• The advice in this article is dangerous because every mountain is different, especially mountains of this size. You may need to know a LOT that isn't discussed here in order to safely climb a big mountain, such as how to protect yourself with rope, harness, climbing gear, anchors etc.; how to climb in balance using specialized equipment like crampons and ice axes; how to avoid objective hazards like rockfall and avalanche; how to know when conditions are becoming dangerous, etc., etc.
  • Read up on and be aware of High Altitude Sickness symptoms and remedies.
  • At high altitudes (above 10,000ft), there is less oxygen. Depending on where you are from, it will be harder to breathe. Take many short rests and breathe steadily.
  • Weather in the mountains can change very rapidly. Be prepared and bring appropriate gear.
  • Be sure to apply sunscreen to any exposed skin. There is less atmosphere to block UV rays at 14,000' and you will burn much more easily. It is best to additionally wear a brimmed hat and long sleeves.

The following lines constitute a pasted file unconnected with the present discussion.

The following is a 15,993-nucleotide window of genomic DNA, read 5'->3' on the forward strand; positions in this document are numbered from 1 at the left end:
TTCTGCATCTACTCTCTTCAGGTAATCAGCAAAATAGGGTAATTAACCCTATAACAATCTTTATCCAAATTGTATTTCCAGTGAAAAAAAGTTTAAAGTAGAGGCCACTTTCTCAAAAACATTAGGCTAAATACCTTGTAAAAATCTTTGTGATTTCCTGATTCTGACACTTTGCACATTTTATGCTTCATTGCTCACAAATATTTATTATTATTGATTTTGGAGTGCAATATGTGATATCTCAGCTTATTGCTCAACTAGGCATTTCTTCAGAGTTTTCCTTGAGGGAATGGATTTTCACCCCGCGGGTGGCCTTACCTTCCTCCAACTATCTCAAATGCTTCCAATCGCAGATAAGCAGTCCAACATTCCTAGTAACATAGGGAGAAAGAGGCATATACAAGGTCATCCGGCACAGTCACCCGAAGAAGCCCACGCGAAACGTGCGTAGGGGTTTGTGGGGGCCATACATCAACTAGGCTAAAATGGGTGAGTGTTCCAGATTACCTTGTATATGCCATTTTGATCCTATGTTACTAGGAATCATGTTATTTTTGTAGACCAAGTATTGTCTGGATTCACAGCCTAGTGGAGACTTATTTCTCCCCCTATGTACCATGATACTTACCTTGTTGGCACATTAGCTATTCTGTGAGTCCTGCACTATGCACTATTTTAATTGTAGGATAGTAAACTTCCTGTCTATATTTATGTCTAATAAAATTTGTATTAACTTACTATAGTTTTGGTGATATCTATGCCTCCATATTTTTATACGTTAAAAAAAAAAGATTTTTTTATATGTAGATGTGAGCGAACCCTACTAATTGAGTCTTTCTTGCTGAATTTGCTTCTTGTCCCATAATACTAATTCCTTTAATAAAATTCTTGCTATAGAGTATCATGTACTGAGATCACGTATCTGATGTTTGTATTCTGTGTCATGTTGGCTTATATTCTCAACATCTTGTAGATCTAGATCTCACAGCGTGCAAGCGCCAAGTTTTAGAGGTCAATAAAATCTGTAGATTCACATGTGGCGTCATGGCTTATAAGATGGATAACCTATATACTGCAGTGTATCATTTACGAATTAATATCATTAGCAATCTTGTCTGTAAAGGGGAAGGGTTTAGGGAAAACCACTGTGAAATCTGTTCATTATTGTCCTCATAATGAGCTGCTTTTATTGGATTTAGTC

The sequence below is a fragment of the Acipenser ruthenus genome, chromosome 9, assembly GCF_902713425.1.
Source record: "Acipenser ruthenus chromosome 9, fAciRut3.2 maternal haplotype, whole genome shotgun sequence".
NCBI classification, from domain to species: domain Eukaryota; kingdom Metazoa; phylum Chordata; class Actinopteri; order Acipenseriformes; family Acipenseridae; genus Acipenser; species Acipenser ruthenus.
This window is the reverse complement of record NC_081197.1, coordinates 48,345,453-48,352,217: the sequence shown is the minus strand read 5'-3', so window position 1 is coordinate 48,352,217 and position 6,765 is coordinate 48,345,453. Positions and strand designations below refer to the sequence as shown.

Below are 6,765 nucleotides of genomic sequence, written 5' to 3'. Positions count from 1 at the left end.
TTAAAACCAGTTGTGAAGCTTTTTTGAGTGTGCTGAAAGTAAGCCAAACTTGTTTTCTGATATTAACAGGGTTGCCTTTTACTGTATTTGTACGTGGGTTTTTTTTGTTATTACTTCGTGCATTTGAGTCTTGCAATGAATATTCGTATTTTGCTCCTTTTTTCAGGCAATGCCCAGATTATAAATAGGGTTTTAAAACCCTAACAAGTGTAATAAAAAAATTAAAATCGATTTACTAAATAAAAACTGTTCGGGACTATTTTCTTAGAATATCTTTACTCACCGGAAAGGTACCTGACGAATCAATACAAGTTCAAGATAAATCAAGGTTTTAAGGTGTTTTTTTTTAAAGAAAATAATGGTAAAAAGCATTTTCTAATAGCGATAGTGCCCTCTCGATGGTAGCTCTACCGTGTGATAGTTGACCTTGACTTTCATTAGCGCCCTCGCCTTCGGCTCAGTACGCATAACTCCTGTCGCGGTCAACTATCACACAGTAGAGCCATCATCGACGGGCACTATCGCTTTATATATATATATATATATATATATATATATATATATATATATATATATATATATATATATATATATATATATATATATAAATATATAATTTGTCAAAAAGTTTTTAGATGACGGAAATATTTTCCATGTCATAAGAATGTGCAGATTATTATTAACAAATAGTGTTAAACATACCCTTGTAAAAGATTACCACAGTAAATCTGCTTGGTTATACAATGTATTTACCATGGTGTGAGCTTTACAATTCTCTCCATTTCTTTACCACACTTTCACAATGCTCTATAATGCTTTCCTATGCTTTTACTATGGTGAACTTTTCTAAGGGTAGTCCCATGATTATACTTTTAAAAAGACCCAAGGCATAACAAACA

• If you plan to drive after the hike, be sure you are not tired and can remain alert!
  • Do not push yourself too hard. Abort the climb if hazardous conditions arise.
  • Make sure you drink enough water to stay hydrated!

Things You'll Need

  • First Aid Kit (with band-aids, gauze, tape, etc.)
  • Water, water, water (at least 50 oz--two full size biking water bottles--per hour)
  • Sunscreen (SPF of at least 30)
  • Chap Stick
  • Fire Starter (matches, lighter, flint/steel, candle, etc.)("trick" birthday candles work great...they're much easier to keep lit!)
  • Whistle (three short blasts signal an emergency)
  • Mirror (for signaling a search plane in an emergency)
  • Flashlight
  • Map of Area
  • Compass
  • Pocket Knife
  • Food (lunch and snacks as appropriate)
  • Extra Food (a couple candy bars are good)
  • Any required Medication (inhaler, aspirin, ibuprofen, allergy kit, etc.)
  • Proper clothes for weather (jacket, hat, etc)
  • Camera/Binoculars (many awesome views, don't forget film/memory chip and extra batteries)
  • A Pack to carry your gear
  • Hiking poles

Article Info

Categories: Climbing